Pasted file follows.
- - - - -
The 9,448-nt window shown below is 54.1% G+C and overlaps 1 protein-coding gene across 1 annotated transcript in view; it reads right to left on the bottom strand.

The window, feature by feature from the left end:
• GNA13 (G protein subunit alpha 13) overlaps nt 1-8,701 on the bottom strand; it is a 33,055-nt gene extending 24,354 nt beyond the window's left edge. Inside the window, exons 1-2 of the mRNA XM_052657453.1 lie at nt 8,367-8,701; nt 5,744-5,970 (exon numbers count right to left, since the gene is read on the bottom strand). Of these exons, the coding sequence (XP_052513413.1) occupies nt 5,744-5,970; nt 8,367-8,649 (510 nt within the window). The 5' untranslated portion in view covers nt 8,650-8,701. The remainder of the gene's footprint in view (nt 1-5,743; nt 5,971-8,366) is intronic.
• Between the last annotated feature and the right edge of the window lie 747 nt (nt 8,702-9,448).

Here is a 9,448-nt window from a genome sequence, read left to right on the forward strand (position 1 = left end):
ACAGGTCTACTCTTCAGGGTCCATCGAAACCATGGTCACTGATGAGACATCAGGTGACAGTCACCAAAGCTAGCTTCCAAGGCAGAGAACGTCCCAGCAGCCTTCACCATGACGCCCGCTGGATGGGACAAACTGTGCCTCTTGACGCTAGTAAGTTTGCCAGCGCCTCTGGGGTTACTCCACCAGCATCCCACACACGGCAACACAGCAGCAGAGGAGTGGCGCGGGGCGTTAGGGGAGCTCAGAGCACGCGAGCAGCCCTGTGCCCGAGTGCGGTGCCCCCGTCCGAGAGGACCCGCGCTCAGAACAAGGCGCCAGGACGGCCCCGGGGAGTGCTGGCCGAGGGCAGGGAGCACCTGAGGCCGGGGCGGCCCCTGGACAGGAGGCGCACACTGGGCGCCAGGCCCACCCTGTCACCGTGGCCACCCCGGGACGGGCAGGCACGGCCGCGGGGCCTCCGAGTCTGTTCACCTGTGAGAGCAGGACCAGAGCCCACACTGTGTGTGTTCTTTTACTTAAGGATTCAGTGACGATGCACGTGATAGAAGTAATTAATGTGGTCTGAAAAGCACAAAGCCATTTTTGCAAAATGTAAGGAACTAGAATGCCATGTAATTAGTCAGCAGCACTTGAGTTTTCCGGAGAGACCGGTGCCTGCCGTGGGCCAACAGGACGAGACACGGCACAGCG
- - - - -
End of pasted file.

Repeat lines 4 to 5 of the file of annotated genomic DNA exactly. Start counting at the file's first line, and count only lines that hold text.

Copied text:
• Between the last annotated feature and the right edge of the window lie 747 nt (nt 8,702-9,448).

Here is a 9,448-nt window from a genome sequence, read left to right on the forward strand (position 1 = left end):